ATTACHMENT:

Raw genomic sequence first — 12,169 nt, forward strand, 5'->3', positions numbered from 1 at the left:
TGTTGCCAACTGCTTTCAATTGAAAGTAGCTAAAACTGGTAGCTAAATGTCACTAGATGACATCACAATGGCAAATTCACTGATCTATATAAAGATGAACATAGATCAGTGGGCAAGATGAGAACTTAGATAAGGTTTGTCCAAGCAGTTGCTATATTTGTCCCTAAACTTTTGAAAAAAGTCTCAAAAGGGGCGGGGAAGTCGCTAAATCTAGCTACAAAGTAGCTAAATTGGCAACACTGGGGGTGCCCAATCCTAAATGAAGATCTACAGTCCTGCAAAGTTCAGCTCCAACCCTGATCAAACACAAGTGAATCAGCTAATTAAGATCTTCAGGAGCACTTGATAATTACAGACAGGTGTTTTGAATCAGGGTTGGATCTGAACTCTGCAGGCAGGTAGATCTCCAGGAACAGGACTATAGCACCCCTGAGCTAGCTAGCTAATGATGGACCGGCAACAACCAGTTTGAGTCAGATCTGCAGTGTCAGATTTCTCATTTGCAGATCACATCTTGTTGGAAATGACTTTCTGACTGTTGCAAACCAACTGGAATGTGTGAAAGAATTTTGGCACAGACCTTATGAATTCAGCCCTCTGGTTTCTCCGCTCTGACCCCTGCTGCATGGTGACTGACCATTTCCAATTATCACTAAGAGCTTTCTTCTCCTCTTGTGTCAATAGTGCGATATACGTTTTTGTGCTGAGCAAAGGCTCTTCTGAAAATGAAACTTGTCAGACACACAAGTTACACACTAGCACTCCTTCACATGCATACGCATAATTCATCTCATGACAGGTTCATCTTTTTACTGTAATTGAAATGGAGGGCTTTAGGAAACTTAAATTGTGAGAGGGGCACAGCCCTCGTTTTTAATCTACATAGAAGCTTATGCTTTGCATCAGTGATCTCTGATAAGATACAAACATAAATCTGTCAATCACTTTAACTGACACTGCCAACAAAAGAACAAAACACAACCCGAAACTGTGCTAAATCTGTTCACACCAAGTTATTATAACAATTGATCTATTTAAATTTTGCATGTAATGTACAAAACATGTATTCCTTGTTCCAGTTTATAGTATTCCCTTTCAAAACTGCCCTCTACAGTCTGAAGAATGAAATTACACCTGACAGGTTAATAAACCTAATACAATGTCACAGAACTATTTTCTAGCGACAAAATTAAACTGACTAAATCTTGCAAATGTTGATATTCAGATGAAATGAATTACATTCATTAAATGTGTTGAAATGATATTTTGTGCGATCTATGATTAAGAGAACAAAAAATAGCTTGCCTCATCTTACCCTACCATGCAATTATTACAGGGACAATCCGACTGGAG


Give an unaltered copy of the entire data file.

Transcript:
Raw genomic sequence first — 12,169 nt, forward strand, 5'->3', positions numbered from 1 at the left:
TGTTGCCAACTGCTTTCAATTGAAAGTAGCTAAAACTGGTAGCTAAATGTCACTAGATGACATCACAATGGCAAATTCACTGATCTATATAAAGATGAACATAGATCAGTGGGCAAGATGAGAACTTAGATAAGGTTTGTCCAAGCAGTTGCTATATTTGTCCCTAAACTTTTGAAAAAAGTCTCAAAAGGGGCGGGGAAGTCGCTAAATCTAGCTACAAAGTAGCTAAATTGGCAACACTGGGGGTGCCCAATCCTAAATGAAGATCTACAGTCCTGCAAAGTTCAGCTCCAACCCTGATCAAACACAAGTGAATCAGCTAATTAAGATCTTCAGGAGCACTTGATAATTACAGACAGGTGTTTTGAATCAGGGTTGGATCTGAACTCTGCAGGCAGGTAGATCTCCAGGAACAGGACTATAGCACCCCTGAGCTAGCTAGCTAATGATGGACCGGCAACAACCAGTTTGAGTCAGATCTGCAGTGTCAGATTTCTCATTTGCAGATCACATCTTGTTGGAAATGACTTTCTGACTGTTGCAAACCAACTGGAATGTGTGAAAGAATTTTGGCACAGACCTTATGAATTCAGCCCTCTGGTTTCTCCGCTCTGACCCCTGCTGCATGGTGACTGACCATTTCCAATTATCACTAAGAGCTTTCTTCTCCTCTTGTGTCAATAGTGCGATATACGTTTTTGTGCTGAGCAAAGGCTCTTCTGAAAATGAAACTTGTCAGACACACAAGTTACACACTAGCACTCCTTCACATGCATACGCATAATTCATCTCATGACAGGTTCATCTTTTTACTGTAATTGAAATGGAGGGCTTTAGGAAACTTAAATTGTGAGAGGGGCACAGCCCTCGTTTTTAATCTACATAGAAGCTTATGCTTTGCATCAGTGATCTCTGATAAGATACAAACATAAATCTGTCAATCACTTTAACTGACACTGCCAACAAAAGAACAAAACACAACCCGAAACTGTGCTAAATCTGTTCACACCAAGTTATTATAACAATTGATCTATTTAAATTTTGCATGTAATGTACAAAACATGTATTCCTTGTTCCAGTTTATAGTATTCCCTTTCAAAACTGCCCTCTACAGTCTGAAGAATGAAATTACACCTGACAGGTTAATAAACCTAATACAATGTCACAGAACTATTTTCTAGCGACAAAATTAAACTGACTAAATCTTGCAAATGTTGATATTCAGATGAAATGAATTACATTCATTAAATGTGTTGAAATGATATTTTGTGCGATCTATGATTAAGAGAACAAAAAATAGCTTGCCTCATCTTACCCTACCATGCAATTATTACAGGGACAATCCGACTGGAG